Allergan, a multibillion-dollar drug corporation, is attempting to perpetrate a fraud on the American people that would make Bernie Madoff blush — even as it casts itself as a victim.
Allergan makes several products, including Restasis, a very expensive brand-name drug that people with dry eye and related conditions take to increase tear production. Failure to treat this condition can impair vision and even lead to blindness.
Allergan is using an unprecedented legal ploy to keep a cheaper generic of Restasis from coming to market: transferring its patent rights for Restasis to the Saint Regis Mohawk tribe in upstate New York. By doing so, it aims to sidestep what’s called inter partes review, a type of patent challenge that is easier and faster to file than a lawsuit. As a sovereign tribal government, the Saint Regis Mohawk tribe claims immunity in inter partes review proceedings.
Congress created the inter partes review as part of the bipartisan Leahy-Smith America Invents Act of 2011 to more efficiently address patent challenges using expert panels at the U.S. Patent and Trademark Office. It is an alternative to costly litigation in federal court. Allergan has stated unabashedly that it transferred the patent to defeat an inter partes review.
The company said that it took this approach because the law is unfair. The company has whined about double jeopardy because patents can be challenged two ways — in federal court and under inter partes review.
In a ruling last week, federal judge William Bryson saw through the ruse. He not only invalidated several Restasis patents, but he also rebuked Allergan. “The Court has serious concerns about the legitimacy of the tactic that Allergan and the Tribe have employed,” he wrote in his decision. “The essence of the matter is this: Allergan purports to have sold the patents to the Tribe, but in reality it has paid the Tribe to allow Allergan to purchase — or perhaps more precisely, to rent — the Tribe’s sovereign immunity in order to defeat the pending IPR proceedings. … What Allergan seeks is the right to continue to enjoy the considerable benefits of the U.S. patent system without accepting the limits that Congress has placed on those benefits through the administrative mechanism for canceling invalid patents.”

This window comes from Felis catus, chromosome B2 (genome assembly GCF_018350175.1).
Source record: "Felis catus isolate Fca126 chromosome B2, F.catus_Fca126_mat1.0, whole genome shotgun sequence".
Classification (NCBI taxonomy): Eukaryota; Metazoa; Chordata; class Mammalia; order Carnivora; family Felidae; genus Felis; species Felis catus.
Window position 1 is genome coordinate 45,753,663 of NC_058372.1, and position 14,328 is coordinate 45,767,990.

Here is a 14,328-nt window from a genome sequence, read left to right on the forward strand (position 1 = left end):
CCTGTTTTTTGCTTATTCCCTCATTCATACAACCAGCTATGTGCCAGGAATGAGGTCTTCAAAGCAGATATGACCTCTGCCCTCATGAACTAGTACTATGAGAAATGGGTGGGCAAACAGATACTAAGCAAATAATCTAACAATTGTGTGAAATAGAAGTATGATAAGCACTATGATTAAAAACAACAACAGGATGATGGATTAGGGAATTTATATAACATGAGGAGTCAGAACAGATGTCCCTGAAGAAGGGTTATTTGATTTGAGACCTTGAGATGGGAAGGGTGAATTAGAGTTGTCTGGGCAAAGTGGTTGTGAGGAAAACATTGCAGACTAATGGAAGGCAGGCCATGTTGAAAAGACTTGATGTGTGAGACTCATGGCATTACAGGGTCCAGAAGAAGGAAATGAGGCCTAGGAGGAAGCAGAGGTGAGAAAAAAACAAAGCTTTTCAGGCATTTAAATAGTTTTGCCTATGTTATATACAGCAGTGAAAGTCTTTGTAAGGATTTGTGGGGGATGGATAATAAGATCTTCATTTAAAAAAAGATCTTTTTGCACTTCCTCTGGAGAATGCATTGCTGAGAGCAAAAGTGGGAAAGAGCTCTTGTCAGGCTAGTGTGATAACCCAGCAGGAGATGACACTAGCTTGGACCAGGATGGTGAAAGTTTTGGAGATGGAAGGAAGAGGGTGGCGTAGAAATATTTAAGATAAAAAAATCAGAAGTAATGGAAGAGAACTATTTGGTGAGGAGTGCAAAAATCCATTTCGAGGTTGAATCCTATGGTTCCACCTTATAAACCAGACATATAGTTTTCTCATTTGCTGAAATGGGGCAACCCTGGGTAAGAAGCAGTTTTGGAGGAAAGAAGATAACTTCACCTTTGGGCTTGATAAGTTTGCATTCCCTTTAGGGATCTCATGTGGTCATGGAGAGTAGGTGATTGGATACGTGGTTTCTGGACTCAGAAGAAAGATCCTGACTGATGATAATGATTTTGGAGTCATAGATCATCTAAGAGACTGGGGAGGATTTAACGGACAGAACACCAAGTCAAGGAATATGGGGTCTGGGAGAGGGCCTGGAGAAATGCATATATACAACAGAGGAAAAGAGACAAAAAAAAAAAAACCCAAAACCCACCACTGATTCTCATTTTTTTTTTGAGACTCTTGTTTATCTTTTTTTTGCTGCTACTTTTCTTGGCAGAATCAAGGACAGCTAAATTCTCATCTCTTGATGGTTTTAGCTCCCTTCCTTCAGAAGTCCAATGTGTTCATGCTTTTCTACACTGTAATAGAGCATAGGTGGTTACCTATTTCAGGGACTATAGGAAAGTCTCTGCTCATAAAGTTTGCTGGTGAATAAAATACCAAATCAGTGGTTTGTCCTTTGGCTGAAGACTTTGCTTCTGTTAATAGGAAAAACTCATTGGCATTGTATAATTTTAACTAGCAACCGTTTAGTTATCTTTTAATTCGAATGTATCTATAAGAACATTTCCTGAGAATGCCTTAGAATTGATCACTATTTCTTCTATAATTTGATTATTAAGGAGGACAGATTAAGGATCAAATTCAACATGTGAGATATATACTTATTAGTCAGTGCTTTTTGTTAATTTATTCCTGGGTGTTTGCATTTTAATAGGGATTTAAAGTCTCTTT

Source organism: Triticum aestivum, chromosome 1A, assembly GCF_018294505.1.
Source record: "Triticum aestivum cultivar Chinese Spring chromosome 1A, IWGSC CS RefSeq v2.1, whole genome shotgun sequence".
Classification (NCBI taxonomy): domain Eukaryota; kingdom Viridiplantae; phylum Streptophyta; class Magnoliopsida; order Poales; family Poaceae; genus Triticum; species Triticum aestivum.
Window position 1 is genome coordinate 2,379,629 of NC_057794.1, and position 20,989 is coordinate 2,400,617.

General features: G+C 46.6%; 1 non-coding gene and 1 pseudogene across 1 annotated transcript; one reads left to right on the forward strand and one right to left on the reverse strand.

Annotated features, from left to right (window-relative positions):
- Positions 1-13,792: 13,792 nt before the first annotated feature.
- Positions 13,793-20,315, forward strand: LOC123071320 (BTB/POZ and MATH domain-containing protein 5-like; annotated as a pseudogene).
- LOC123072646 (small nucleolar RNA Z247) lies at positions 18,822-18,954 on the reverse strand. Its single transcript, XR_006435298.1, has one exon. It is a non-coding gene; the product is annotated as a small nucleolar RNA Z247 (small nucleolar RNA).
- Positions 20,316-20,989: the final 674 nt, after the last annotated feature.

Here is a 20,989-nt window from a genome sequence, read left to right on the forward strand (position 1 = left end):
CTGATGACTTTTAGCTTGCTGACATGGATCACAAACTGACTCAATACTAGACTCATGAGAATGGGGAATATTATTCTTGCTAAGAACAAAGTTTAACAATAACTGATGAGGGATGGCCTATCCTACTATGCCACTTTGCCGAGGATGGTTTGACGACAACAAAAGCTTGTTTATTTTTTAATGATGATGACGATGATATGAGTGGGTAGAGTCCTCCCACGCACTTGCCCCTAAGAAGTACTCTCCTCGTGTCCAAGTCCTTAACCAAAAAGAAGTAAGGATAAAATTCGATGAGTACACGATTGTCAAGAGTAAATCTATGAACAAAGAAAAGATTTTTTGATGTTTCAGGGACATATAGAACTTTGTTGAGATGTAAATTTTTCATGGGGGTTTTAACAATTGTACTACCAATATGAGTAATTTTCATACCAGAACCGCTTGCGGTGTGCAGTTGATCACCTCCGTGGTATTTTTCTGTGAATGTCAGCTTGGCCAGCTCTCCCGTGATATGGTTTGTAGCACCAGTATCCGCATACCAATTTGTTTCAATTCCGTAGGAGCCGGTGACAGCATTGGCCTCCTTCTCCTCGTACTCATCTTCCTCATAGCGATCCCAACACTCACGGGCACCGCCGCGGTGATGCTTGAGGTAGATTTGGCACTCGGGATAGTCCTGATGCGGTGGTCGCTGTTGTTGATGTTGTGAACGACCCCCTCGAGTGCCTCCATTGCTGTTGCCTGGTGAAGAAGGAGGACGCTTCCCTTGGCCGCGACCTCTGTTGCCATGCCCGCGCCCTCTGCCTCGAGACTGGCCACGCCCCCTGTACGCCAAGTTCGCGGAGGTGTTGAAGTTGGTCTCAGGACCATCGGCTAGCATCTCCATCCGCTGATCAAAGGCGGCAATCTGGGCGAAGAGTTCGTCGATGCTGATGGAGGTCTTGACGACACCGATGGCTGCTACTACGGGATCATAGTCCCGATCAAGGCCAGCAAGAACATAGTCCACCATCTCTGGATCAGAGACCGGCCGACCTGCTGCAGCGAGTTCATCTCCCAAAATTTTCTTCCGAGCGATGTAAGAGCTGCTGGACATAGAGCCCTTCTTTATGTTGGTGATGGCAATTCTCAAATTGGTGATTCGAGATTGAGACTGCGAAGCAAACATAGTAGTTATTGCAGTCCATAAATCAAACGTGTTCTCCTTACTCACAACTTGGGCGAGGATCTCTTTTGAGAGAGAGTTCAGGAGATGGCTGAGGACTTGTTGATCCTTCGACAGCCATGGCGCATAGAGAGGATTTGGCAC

As Judge Bryson pointed out, Congress wrote the America Invents Act specifically to create two processes to challenge patents. And unless a challenge to the Supreme Court reverses the act, it is the law of the land. Yet, deeming the law unfair to them, Allergan and its allies claim the right as victims to circumvent it.
Let’s remember who these self-proclaimed “victims” are: Allergan is a highly profitable Irish drug corporation that garners more than $1.5 billion in revenue from Restasis. Its CEO was paid $62 million from 2014 to 2016. It is the same company that participated in an evasive legal maneuver last year in an attempt to avoid paying U.S. taxes. Joining in support of Allergan are the Pharmaceutical Research and Manufacturers of America and the Biotechnology Innovation Organization, trade associations that spent almost $20 million lobbying Congress last year.
This sham would hurt thousands of American patients who tell us they are forgoing other medications and even food to pay for Restasis because there is no cheaper generic. They are the real victims.
It’s people like Joseph Landi of Boca Raton, Fla. “I’m a retired police officer,” he wrote to Patients For Affordable Drugs, an organization I founded. “My doctor prescribed Restasis for chronic dry eye. I expect to spend at least $1,000 this year for Restasis and there is no cheaper generic. I have had to stop taking other drugs I need to pay for Restasis.”
I understand his concerns. As a patient living with an incurable blood cancer who relies on very expensive drugs to stay alive, I want and need the timely introduction of less expensive generics. And I am appalled by the things that pharmaceutical companies will do to prevent generics from entering the market.
Although Allergan says it will appeal Judge Bryson’s ruling, in the meantime the inter partes review will go forward. I hope the judge in that forum will deny the Saint Regis Mohawk tribe’s motion for dismissal under sovereign immunity. What would be better is for Congress to shut the door to this tactic once and for all.
If we allow big pharmaceutical companies to distract the media and policymakers from the real victims here, thousands of people like Joseph Landi who are struggling to pay for this drug will suffer and that will bring shame on all of us.
David Mitchell is the founder and president of Patients For Affordable Drugs, a nonprofit organization that does not accept money from any company or organization that profits from the development and distribution of prescription drugs.